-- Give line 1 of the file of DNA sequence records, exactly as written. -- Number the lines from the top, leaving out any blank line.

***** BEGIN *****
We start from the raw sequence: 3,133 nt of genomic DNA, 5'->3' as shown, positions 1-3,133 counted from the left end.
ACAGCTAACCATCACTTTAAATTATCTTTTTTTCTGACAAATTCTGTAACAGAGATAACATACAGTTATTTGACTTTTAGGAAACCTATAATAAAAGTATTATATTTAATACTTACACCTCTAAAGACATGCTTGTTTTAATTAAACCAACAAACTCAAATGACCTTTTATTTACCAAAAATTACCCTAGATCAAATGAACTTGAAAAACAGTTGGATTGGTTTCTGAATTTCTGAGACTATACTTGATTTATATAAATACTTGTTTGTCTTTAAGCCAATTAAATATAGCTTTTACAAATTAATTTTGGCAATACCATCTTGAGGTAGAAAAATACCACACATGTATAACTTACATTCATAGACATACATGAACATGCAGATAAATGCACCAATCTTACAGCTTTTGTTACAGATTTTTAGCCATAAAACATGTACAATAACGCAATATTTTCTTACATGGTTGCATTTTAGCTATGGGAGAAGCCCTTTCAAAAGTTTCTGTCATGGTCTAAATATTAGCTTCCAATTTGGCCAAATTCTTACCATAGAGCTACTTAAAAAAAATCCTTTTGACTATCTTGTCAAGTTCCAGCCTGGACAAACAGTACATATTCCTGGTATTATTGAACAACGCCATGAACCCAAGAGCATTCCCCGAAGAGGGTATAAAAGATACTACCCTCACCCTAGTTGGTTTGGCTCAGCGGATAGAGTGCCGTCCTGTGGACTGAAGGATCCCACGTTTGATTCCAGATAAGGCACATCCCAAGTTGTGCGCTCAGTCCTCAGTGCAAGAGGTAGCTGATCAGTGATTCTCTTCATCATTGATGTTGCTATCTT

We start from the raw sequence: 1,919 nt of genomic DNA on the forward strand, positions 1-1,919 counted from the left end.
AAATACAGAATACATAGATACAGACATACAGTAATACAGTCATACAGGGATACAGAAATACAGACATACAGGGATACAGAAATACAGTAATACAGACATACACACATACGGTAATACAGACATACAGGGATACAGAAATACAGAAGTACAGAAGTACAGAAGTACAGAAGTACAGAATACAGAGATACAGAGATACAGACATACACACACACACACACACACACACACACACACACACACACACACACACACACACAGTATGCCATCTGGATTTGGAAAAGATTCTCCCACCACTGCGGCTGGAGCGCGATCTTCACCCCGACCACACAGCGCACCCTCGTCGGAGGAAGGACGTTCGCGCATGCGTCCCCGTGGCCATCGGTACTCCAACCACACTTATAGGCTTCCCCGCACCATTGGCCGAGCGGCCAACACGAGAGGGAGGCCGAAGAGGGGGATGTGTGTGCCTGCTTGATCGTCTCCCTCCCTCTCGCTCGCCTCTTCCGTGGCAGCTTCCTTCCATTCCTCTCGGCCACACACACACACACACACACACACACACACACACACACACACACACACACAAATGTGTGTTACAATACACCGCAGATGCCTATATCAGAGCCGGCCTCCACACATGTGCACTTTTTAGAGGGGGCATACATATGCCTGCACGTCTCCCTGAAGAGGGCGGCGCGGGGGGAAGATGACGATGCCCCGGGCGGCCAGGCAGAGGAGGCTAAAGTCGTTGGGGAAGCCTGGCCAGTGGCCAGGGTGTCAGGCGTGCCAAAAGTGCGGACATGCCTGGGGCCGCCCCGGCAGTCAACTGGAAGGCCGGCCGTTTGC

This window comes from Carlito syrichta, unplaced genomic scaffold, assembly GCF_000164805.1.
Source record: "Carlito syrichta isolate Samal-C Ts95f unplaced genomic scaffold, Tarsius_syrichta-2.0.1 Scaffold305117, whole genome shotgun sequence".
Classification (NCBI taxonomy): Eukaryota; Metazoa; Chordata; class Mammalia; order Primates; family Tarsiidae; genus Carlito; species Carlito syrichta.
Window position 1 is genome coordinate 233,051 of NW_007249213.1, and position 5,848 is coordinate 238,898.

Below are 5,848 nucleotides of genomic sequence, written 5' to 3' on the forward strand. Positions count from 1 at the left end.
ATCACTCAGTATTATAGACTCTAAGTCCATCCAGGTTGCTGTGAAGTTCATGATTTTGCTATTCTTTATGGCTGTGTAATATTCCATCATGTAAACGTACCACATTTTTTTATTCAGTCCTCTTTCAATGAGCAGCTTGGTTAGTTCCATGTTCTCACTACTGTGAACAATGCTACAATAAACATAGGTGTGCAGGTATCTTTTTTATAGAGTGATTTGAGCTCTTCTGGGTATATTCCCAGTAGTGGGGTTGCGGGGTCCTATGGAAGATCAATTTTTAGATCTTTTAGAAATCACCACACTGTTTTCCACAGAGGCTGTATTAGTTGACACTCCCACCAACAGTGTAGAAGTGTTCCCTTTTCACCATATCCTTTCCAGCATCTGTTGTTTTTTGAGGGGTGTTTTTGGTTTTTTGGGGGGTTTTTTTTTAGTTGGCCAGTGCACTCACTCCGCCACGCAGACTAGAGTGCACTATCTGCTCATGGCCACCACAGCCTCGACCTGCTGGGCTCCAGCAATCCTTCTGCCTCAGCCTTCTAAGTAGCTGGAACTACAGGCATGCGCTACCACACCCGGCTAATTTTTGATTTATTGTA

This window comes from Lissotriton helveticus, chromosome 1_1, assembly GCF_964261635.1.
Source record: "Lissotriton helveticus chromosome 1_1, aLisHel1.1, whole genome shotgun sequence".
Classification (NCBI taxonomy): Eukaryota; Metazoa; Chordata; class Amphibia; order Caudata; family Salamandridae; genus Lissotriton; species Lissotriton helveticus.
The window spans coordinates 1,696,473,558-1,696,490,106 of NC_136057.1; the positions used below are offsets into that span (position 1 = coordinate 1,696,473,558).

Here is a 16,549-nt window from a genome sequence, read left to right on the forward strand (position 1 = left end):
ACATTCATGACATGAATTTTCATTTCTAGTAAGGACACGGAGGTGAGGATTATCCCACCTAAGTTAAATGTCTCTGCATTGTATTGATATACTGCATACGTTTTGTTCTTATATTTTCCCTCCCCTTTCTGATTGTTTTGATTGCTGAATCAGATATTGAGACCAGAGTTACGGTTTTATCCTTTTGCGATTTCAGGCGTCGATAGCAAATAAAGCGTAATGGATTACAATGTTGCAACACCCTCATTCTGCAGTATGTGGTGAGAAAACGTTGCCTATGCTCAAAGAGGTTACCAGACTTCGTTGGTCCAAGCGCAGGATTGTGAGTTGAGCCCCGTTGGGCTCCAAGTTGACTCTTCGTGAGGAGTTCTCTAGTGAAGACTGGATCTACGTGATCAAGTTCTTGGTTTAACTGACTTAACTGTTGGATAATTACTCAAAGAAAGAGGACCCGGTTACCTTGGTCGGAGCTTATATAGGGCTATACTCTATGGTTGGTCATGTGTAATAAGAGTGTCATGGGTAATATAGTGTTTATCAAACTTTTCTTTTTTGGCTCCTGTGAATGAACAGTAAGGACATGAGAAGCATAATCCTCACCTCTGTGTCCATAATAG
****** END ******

We start from the raw sequence: 3,133 nt of genomic DNA, 5'->3' as shown, positions 1-3,133 counted from the left end.